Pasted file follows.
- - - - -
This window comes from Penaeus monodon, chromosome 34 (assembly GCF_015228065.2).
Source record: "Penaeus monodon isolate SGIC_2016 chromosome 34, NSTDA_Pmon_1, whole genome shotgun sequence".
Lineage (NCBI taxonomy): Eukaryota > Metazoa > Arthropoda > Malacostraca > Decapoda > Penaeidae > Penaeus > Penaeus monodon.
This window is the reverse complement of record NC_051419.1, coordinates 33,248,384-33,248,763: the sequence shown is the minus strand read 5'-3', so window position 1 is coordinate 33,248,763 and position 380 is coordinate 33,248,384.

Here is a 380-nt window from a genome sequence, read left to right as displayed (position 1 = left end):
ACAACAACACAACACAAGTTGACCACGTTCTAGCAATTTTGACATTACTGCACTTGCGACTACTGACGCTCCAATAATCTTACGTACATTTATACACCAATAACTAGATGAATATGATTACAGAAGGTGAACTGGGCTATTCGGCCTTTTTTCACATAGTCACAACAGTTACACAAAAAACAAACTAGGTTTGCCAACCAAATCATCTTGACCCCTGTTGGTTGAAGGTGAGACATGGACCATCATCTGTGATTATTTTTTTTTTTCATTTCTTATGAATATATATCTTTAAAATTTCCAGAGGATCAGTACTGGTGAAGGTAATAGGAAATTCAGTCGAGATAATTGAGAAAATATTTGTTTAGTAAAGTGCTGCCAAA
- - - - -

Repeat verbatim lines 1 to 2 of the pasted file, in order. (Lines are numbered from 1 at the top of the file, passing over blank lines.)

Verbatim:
This window comes from Penaeus monodon, chromosome 34 (assembly GCF_015228065.2).
Source record: "Penaeus monodon isolate SGIC_2016 chromosome 34, NSTDA_Pmon_1, whole genome shotgun sequence".